There are more than eighty known types of autoimmune diseases, which can affect almost any organ, gland, muscle, or nerve in the body – regardless of age or gender. When you have an autoimmune disorder, your body’s immune system is essentially attacking and destroying healthy body tissue by mistake. These illnesses often present themselves in ways that are non-specific and as a result, go unnoticed or untreated. Autoimmune disorders have become one of the leading causes of death and disability in the Western world. 

Coping with Stress at School

BY AYESHA KHALID

There are only a few weeks of the semester left, and I have entered into full-fledged panicbooks.jpg mode. My reading week was not exactly as productive as I had hoped. I’ve had insomnia, which prevented me from getting up in the morning and caused me to be pretty exhausted through out the day – making it really difficult for me to focus on work. I did try to get as much done as possible, but I am still behind in a lot of things.

It doesn’t help that every week from now to the end of the semester I have tests, deadlines, and quizzes I have to prepare for. I made an attempt to plan out my week today, but had to stop because I realized I was trying to fit too much in. Despite this, rather than avoiding work or giving up, I always try to focus on strategies that can help me out and reduce some of my stress. Here are a few strategies I use when I am stressed about school:

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Better late than never! (Jogging tips for late-in-lifers)

BY ZAKIYA KASSAM

By now, I’m sure everyone is familiar with the term “runner’s high” and the vast lacing.jpgemotional benefits of jogging. I started going for runs this past December in an effort to ease some of my winter blues and haven’t looked backed since. I’m hoping this habit will stick because unlike medication or supplements, the emotional benefits of running can be noticed almost immediately.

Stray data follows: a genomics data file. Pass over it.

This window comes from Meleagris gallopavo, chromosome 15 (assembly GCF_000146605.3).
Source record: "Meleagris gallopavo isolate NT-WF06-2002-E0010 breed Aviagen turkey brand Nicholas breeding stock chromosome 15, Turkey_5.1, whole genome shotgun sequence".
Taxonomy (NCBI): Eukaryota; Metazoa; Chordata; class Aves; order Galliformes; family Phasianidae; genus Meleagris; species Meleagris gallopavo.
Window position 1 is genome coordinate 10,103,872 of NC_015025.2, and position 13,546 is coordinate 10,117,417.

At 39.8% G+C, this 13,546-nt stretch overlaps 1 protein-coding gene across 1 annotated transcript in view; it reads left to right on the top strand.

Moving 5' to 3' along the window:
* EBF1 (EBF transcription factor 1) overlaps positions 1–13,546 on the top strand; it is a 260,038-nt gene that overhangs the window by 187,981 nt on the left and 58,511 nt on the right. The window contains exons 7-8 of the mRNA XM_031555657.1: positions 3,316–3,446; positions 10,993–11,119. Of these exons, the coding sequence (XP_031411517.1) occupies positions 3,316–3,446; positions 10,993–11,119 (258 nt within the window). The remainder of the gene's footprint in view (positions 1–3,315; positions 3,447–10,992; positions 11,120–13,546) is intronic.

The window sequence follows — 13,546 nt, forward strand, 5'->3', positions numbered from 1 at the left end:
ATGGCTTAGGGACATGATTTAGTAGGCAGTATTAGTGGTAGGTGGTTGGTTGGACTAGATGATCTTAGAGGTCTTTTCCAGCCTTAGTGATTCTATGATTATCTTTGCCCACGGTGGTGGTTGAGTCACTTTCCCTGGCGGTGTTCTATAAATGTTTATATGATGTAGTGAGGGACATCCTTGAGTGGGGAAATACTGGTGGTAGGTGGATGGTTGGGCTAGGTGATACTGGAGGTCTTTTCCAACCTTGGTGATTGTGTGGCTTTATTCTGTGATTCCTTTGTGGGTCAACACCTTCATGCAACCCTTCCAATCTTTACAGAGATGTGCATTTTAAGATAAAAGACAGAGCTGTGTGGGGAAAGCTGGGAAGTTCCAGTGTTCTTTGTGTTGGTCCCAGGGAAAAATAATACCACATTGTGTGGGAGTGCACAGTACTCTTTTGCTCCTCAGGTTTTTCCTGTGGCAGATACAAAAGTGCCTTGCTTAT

According to an article on Shape magazine’s website, the illusive runner’s high is a result of the release of endocannabinoids (not endorphins!), which are chemicals we produce in-house that are activated by physical exertion. The release of endocannabinoids depends on the intensity and duration of the exertion. According to Shape, most people need to run a minimum of 20 minutes before they start to feel the benefits. This of course varies from person to person.

Here are some tips for late-in-life joggers like myself.

Before you start:

  • Make sure you’re aware of proper form: keep your arms above chest level, your hands relaxed, and maintain good posture. Remember to take short, light steps. Keeping your body relaxed can help you to avoid feeling sore later. Also, pay attention to the way your feet hit the ground. Try to land in the middle of your foot and bounce into your next step.
  • Map out your jogging trail before you go. I walked mine beforehand, just to make sure where I was running was safe, practical, and private. Steer clear of uneven surfaces.
  • Make a playlist. I found it difficult to motivate myself, especially the first few times, to even get out the door. It’s cold outside, you have a headache, you haven’t slept enough, this is your only day off, your cat will miss you, your hair will get sweaty: there are infinite reasons to stay home with a bag of chips, and any one of those reasons can quickly become the deciding factor. I found music to be a helpful motivator, so I would save my newest downloads to listen to on run days. It was something to look forward to and I found the right kind of music really got my energy up.